Oct. 23—An Oregon healthcare union submitted five ballot measures for the 2014 election aimed at hospitals, including one requiring greater price transparency.
The ballot initiatives filed by Local 49 of the Service Employees Union, which represents some Oregon and Washington healthcare workers, include a proposal to require hospitals to publicly post the prices for their most common procedures.
The other ballot initiatives would seek to cap executive compensation at 15 times the salary of the lowest¬-paid employee; require hospitals to spend at least 5 percent of service costs on charity care for low-income patients; create price limits for larger hospitals; and require public posting of hospital quality data.
The union pushed the ballot initiatives after failure to advance the five goals in the state legislature, according to local media reports. The union still must collect the required number of signatures for the measures to be included on the ballot.
Increased Push for Hospital Price Transparency
The Oregon transparency push comes amid a growing number of state and national initiatives seeking public disclose of healthcare costs. The National Conference of State Legislature reports that 34 states require hospitals to report certain charges and reimbursement rates, and legislation seeking to increase the availability of rates charged at hospitals is pending in 30 states.
North Carolina enacted a law in August that requires hospitals and ambulatory surgical centers to disclose prices for 140 medical procedures and services. The North Carolina Department of Health and Human Services will publish online the submitted pricing information on the 100 most common inpatient procedures, 20 most common surgical procedures, and 20 most common imaging procedures.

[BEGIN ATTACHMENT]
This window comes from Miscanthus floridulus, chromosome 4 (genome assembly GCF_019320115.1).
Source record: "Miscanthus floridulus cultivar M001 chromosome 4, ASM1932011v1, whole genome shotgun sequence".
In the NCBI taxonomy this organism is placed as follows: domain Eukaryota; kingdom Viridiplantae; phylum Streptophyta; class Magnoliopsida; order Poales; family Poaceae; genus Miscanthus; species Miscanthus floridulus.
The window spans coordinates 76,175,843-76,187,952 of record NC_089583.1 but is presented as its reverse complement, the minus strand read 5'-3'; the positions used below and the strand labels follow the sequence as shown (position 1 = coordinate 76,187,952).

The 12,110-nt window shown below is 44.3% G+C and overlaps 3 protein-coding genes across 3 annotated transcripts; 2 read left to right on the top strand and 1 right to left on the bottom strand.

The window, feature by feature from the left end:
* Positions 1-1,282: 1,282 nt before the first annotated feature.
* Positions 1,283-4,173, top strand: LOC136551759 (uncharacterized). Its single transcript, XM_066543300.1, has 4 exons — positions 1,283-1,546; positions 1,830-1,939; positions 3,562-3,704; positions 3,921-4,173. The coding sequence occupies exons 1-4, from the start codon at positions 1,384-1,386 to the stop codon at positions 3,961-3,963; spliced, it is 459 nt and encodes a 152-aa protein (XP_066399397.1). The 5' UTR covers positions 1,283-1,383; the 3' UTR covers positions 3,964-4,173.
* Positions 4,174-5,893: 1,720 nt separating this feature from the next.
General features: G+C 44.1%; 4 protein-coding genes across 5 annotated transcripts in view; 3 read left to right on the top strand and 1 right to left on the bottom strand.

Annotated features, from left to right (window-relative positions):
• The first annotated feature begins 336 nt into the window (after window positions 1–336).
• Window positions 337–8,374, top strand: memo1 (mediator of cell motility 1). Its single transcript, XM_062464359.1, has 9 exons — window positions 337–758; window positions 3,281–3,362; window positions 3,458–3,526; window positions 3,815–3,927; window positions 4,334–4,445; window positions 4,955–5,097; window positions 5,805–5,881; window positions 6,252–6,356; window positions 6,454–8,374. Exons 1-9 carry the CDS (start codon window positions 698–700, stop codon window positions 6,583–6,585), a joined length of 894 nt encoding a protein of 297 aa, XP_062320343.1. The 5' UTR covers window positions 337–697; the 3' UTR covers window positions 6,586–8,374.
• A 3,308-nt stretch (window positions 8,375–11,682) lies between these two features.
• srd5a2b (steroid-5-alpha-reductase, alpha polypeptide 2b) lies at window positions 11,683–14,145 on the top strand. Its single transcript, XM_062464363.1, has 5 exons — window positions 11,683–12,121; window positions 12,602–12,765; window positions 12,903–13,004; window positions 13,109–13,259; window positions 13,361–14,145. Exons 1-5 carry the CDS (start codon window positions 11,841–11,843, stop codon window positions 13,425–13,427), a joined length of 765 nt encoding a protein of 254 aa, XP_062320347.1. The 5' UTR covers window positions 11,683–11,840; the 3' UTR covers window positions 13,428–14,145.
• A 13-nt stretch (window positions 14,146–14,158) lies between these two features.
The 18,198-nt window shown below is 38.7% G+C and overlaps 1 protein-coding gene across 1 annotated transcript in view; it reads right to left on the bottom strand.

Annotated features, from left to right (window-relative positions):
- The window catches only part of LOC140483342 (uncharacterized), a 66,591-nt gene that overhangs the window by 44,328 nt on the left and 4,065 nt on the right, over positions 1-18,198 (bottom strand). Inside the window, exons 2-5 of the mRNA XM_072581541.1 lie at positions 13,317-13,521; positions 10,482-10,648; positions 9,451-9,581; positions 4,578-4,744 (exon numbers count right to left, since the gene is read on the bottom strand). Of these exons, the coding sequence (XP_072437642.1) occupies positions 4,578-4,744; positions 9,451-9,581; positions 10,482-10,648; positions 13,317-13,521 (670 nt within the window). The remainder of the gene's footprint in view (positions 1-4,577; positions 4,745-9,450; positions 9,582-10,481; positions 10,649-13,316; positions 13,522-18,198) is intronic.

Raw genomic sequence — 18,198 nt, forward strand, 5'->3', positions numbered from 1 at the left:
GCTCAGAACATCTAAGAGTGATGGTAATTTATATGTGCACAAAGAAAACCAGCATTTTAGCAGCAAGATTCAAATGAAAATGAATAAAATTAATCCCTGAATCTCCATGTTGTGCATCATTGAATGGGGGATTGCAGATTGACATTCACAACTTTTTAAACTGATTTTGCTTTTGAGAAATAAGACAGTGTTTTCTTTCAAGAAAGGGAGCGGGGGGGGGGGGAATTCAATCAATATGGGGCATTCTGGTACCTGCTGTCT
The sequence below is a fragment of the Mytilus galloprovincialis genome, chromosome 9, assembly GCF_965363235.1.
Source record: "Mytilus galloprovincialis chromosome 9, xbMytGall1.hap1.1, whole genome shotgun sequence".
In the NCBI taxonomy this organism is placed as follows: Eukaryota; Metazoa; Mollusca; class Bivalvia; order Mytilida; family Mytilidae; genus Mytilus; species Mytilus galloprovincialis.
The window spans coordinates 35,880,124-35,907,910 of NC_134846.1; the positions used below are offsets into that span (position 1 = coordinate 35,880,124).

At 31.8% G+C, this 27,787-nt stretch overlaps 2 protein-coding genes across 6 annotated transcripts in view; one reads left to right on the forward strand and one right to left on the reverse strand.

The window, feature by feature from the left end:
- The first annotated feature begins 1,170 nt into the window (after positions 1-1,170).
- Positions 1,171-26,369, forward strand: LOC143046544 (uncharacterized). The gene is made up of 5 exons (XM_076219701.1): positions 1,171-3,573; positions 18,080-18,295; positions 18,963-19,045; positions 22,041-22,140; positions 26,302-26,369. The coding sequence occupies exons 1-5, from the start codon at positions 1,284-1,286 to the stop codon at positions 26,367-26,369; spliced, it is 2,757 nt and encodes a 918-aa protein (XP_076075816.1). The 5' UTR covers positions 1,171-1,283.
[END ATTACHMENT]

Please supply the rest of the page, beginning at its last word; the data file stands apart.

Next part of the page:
That state law followed the Centers for Medicare and Medicaid Services’ (CMS’s) release in the spring of pre-discount charges by hospitals for the 100 most common inpatient and the 30 most common outpatient procedures.
In June, HFMA established a task force to address price transparency issues. The group, which aims to develop consensus recommendations for the industry, includes representatives of hospitals, physicians, employer groups, healthcare rating organizations, and patient advocates.
The pressure for increased hospital price transparency has increased as patients have taken on a greater share of their healthcare costs. For instance, the share of covered workers enrolled in high-deductible health plans has risen rapidly from 13 percent in 2010 to 20 percent in 2013, according to the Kaiser Family Foundation 2013 Health Benefits survey.
But the drive to price transparency faces resistance from some insurers and providers over concerns that it will hurt their bottom lines in a wide variety of ways.
Publication Date: Wednesday, October 23, 2013